Ultimately I made the decision and attended Cornell with the vision of going back to my business then things changed. Instead, I become a founder- again- which I wrote about here.
While in school I thought of becoming a Product Manager, however it wasn’t presented to the law students as a career option, it was solely for Engineers and MBAs. Initially, I didn’t care because I didn’t understand most technical terms and I was just trying to keep up with my own course work. In January 2020, the blitz interview season was upon us, the technical students and MBAs were filling up their diaries so fast and law students were high key scrambling. I started to look at the PM job requirements and I was like “Hey, I know this stuff.. well some of it.” I went to the career services office like:
I have always been of the opinion that whatever an MBA graduate can do; a lawyer can do- just with a calculator.
I was benched very hard and told to stay in my lane- to look for roles in legal tech companies- maybe doing business development, or sales if I no longer wanted to practice law.
If the school didn’t see what I saw for myself, then I had to make it happen. All this was happening on the backdrop of a Coronavirus outbreak, BLM protests and many graduates being unable to find work. I half heartedly applied for jobs, while I turned my full attention to a class project that had some real world traction. When I went full time with Anü, I looked at this as an opportunity to do 2 things — either run a successful tech startup or have enough skills to rebrand myself as a PM. Either way I was setting myself up to win.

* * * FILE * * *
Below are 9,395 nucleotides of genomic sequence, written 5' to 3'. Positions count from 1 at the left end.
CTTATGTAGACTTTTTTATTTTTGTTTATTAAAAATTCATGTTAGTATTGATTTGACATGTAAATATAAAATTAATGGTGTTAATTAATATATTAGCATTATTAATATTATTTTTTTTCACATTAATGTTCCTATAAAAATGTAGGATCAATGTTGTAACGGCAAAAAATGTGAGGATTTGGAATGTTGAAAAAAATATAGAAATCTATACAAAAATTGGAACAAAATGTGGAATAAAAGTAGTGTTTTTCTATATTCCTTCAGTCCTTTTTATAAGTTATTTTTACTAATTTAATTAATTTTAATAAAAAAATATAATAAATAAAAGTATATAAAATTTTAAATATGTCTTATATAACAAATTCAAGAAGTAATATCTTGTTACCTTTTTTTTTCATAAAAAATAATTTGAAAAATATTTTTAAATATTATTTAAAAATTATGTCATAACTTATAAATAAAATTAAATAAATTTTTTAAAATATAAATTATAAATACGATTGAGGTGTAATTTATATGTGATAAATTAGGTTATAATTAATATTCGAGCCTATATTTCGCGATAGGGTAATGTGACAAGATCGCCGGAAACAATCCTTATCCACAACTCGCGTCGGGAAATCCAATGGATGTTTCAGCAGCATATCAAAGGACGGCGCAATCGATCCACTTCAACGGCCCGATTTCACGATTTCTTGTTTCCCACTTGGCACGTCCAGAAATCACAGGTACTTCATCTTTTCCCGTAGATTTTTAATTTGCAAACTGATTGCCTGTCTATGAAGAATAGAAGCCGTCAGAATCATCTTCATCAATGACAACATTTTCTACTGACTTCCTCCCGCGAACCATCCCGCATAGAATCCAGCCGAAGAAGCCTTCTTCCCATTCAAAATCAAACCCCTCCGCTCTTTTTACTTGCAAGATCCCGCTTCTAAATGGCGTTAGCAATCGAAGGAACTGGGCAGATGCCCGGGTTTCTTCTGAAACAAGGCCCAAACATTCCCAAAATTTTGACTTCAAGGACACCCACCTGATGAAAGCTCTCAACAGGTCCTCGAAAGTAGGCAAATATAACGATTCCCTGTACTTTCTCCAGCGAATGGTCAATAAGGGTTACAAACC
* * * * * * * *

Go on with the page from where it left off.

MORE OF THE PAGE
My 5th pivot is loading as I am staring down another path. It’s less scary because I have learned how to get good at taking wild bets on myself adaptability. In contrast, my father has been a lawyer his entire life. He graduated from law school 32 years ago, each year he has renewed his practicing license and I honestly envy him for finding the thing he is good at, that he also enjoys. I enjoy certain aspects of the law, but not all the ways that it is practiced. I need room to experiment, to be playful and to also not always follow precedent. I am extremely blessed because my dad has supported these expeditions. Now it’s time for his investment to pay off.
5 Tips on Making Career Pivots:
- Create A Big Vision for Your Life.
- Be Intentional About Skills To Acquire.
- Know Your Core Competency.
- Network Like Crazy.
- Community (I created The Legal Werk for mid-career legal professionals who want to make a pivot, switch, climb or reset their careers to have a source of support.) If you want to join us sign up for updates here.
- Know Your Tolerance for Pain.
- Have Faith!
Are you a lawyer who has made a career pivot? Or are you thinking of one? If so, I would love to hear from you.